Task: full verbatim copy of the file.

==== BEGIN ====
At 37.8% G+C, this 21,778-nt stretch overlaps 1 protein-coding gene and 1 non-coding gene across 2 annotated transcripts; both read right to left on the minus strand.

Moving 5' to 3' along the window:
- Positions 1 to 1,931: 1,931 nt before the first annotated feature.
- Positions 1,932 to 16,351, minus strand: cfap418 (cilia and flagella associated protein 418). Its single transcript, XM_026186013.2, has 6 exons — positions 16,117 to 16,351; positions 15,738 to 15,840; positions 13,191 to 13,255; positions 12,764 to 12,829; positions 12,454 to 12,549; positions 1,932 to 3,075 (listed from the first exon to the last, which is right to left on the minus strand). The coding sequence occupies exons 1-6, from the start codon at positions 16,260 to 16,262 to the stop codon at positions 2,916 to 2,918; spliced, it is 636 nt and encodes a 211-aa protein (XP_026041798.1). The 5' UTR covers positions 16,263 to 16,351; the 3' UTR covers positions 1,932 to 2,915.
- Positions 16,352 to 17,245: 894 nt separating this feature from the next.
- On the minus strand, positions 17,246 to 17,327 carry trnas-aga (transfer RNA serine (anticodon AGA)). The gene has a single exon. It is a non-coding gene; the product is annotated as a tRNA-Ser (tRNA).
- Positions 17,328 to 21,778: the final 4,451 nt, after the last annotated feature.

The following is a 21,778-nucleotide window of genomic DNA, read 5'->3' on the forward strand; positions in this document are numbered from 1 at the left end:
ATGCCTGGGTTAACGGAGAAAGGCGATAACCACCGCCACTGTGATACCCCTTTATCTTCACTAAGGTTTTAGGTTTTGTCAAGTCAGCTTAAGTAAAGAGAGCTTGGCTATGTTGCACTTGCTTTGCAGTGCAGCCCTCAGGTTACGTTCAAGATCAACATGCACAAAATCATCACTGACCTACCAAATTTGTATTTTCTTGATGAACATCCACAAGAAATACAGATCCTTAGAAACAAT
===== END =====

At 37.8% G+C, this 21,778-nt stretch overlaps 1 protein-coding gene and 1 non-coding gene across 2 annotated transcripts; both read right to left on the minus strand.

Moving 5' to 3' along the window:
- Positions 1 to 1,931: 1,931 nt before the first annotated feature.
- Positions 1,932 to 16,351, minus strand: cfap418 (cilia and flagella associated protein 418). Its single transcript, XM_026186013.2, has 6 exons — positions 16,117 to 16,351; positions 15,738 to 15,840; positions 13,191 to 13,255; positions 12,764 to 12,829; positions 12,454 to 12,549; positions 1,932 to 3,075 (listed from the first exon to the last, which is right to left on the minus strand). The coding sequence occupies exons 1-6, from the start codon at positions 16,260 to 16,262 to the stop codon at positions 2,916 to 2,918; spliced, it is 636 nt and encodes a 211-aa protein (XP_026041798.1). The 5' UTR covers positions 16,263 to 16,351; the 3' UTR covers positions 1,932 to 2,915.
- Positions 16,352 to 17,245: 894 nt separating this feature from the next.
- On the minus strand, positions 17,246 to 17,327 carry trnas-aga (transfer RNA serine (anticodon AGA)). The gene has a single exon. It is a non-coding gene; the product is annotated as a tRNA-Ser (tRNA).
- Positions 17,328 to 21,778: the final 4,451 nt, after the last annotated feature.

The following is a 21,778-nucleotide window of genomic DNA, read 5'->3' on the forward strand; positions in this document are numbered from 1 at the left end:
ATGCCTGGGTTAACGGAGAAAGGCGATAACCACCGCCACTGTGATACCCCTTTATCTTCACTAAGGTTTTAGGTTTTGTCAAGTCAGCTTAAGTAAAGAGAGCTTGGCTATGTTGCACTTGCTTTGCAGTGCAGCCCTCAGGTTACGTTCAAGATCAACATGCACAAAATCATCACTGACCTACCAAATTTGTATTTTCTTGATGAACATCCACAAGAAATACAGATCCTTAGAAACAAT